Definitely. At first, it didn't, because I couldn't put myself in their shoes. I was thinking about so many things out there, like, 'Get your leg here,' 'Follow through this way,' or 'Grip the ball this way.' But now that it's becoming more second nature, now I can think, 'OK, I know what he's looking for because I know that if I was a hitter, this is what I'd be looking for.' And having been a hitter, I know what the toughest pitches to hit are, and that helps. I know that a good changeup is the toughest pitch to identify and hit, so I've put a lot of work into developing a changeup, and it's OK. It's coming along. It's like a circle change-palmball mix. I feel like that's probably my best pitch.

How big of a jump is it, in competitive terms, to go from the Minors to the AFL?

Pretty big. Every guy that you face, every day, is like a 3-4-5 hitter from the best teams in the Minors. All of the guys you see out here are guys you're going to see in the big leagues, so it's challenging. But it gives you a taste of, hopefully, what's to come. You can actually see it out here. I mean, people watch Major League ball and see all the highlights and they're like, 'Man, these guys are perfect.' But they all make mistakes, too, and being around these guys, if you were to make a highlight tape of some of the games here, you'd see some of the same things you see in the big leagues. I have a lot of respect for every guy here.

Do you have any goals for the 2007 season?

I just want to be the best I can be. I have dreams like everyone else of being in the big leagues, but I just want to help the organization any way I can. Hopefully, it's at the Major League level, but I'm still young and new at this, and they've got great pitchers up and down the line, so I just hope they have the confidence in me to get the job done.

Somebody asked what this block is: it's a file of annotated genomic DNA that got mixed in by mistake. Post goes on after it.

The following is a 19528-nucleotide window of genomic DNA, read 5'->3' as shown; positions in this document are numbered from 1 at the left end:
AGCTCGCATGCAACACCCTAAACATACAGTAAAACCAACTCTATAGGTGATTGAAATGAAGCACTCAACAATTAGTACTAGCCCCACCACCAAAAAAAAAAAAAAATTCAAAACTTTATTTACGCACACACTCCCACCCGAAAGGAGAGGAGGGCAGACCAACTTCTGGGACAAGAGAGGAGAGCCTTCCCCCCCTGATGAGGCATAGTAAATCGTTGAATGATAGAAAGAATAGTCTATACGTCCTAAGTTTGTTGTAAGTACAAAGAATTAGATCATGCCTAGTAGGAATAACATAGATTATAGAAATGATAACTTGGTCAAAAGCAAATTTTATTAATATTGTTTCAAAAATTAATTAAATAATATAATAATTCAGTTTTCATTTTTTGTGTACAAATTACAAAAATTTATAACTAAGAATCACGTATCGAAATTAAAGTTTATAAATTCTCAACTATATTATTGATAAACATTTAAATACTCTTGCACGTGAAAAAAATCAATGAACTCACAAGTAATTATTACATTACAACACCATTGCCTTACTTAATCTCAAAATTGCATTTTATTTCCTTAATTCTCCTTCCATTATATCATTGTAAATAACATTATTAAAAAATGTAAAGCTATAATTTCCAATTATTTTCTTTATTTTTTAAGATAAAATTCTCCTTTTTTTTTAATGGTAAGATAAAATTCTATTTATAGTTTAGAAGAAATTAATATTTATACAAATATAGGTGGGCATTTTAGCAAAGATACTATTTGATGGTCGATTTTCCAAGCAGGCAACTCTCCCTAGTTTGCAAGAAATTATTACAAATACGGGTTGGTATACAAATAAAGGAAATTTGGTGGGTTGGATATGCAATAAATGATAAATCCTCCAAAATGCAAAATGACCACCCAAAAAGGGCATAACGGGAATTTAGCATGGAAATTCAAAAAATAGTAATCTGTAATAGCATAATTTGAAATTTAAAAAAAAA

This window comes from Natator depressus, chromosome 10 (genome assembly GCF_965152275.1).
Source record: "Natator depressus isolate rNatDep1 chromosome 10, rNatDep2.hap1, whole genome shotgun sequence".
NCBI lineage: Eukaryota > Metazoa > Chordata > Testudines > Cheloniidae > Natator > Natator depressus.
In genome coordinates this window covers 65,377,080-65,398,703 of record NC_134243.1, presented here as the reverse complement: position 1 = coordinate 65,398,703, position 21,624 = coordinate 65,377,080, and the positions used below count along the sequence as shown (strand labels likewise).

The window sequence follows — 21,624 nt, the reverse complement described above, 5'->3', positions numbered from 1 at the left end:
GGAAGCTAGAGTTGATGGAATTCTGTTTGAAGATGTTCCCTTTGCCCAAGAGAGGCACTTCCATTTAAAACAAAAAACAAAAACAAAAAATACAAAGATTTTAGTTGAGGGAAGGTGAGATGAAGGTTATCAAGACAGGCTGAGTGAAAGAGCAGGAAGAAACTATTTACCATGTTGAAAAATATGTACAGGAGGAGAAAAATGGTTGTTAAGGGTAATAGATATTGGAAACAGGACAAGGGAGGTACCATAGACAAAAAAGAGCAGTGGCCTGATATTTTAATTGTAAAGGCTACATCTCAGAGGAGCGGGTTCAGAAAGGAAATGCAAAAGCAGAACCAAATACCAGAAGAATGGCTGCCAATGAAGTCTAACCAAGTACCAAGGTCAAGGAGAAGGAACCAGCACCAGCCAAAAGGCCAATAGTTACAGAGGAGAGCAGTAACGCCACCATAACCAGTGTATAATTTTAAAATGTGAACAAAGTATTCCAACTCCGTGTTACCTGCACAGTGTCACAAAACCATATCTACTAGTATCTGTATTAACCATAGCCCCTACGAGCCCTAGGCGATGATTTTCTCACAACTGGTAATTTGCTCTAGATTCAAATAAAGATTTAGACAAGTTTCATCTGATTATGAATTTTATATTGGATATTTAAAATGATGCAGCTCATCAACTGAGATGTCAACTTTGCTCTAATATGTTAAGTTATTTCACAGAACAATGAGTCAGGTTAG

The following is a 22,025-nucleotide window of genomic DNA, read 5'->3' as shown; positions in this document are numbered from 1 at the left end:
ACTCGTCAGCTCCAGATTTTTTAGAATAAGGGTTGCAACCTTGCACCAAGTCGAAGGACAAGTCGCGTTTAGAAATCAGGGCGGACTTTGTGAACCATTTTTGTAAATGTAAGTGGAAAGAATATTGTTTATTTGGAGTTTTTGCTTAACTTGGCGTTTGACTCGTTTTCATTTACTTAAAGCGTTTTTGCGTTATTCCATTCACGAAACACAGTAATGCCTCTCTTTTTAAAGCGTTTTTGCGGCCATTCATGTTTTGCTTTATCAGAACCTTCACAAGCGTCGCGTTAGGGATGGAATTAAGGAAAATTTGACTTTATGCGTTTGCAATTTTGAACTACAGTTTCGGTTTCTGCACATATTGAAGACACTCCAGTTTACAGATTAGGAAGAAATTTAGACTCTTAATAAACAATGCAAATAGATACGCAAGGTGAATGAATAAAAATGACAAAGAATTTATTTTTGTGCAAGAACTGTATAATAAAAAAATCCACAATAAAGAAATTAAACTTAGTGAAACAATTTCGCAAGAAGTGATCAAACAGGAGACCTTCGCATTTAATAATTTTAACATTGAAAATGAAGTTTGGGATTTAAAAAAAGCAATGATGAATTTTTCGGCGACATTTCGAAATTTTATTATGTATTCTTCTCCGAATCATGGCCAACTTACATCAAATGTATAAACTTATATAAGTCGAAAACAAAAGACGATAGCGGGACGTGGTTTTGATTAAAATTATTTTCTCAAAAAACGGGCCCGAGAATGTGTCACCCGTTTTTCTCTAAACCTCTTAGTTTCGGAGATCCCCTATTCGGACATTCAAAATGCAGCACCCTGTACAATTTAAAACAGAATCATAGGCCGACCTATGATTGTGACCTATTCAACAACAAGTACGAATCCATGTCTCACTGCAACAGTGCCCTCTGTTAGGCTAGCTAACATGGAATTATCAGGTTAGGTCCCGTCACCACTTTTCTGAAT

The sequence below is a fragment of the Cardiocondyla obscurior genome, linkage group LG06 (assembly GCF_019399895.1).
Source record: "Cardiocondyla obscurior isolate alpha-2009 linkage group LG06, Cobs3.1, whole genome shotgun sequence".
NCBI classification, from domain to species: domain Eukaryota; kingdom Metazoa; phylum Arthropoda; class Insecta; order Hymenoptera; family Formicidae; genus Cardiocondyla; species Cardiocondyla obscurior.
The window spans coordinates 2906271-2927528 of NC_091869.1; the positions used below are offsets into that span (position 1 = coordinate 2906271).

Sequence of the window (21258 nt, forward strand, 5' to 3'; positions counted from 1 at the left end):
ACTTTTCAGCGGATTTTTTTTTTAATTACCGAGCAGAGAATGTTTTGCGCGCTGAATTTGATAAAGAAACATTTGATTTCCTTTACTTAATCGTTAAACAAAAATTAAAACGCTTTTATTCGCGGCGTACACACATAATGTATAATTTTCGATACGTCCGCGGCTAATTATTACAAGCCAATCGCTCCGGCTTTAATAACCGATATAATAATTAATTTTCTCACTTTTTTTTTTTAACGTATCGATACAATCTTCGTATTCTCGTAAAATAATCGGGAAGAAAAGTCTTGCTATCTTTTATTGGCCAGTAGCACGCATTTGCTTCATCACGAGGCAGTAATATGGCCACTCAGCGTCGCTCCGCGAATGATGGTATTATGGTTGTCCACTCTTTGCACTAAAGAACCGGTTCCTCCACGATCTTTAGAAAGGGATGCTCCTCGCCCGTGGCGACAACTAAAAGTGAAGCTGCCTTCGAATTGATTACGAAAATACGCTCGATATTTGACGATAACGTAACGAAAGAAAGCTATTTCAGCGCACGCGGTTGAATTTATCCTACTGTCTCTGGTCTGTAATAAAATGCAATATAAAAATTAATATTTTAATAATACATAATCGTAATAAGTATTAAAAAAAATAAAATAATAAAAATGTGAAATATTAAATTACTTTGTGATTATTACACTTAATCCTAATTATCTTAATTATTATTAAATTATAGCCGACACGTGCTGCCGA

Do you expect to be at Triple-A?

Hopefully. I played at Double-A last year and did fairly well.

What do you think you need to work on?

Probably fastball command and endurance. I have to work to get to the point where I can pitch an inning one day and come back and pitch again the next day and the day after that. I need to be more consistent in the zone with my offspeed stuff, too. Pretty much everything, really. I feel like I can improve on everything, because I see guys who have different parts of the game figured out better than I do, and I'm like, 'Damn, I wish I could do that.' Basically, I just want to be more polished.

And finally, you're going to get a chance to watch the big-league club's stars work up close this spring. Do you pay much attention to the A's during the season when you're in the Minors?

I'm actually a fan. I like watching the games. For instance, when Huston Street comes on, everything stops. If I'm in my house and I see Huston Street on the TV, I quit whatever I'm doing because I want to watch that guy throw. ... That guy is unbelievable. Look what he's doing. He's a young guy, and he's got great years ahead of him. ... I want to see all those guys throw, because I feel like I can learn something from them. They've already arrived.

Mychael Urban is a national writer for This story was not subject to the approval of Major League Baseball or its clubs.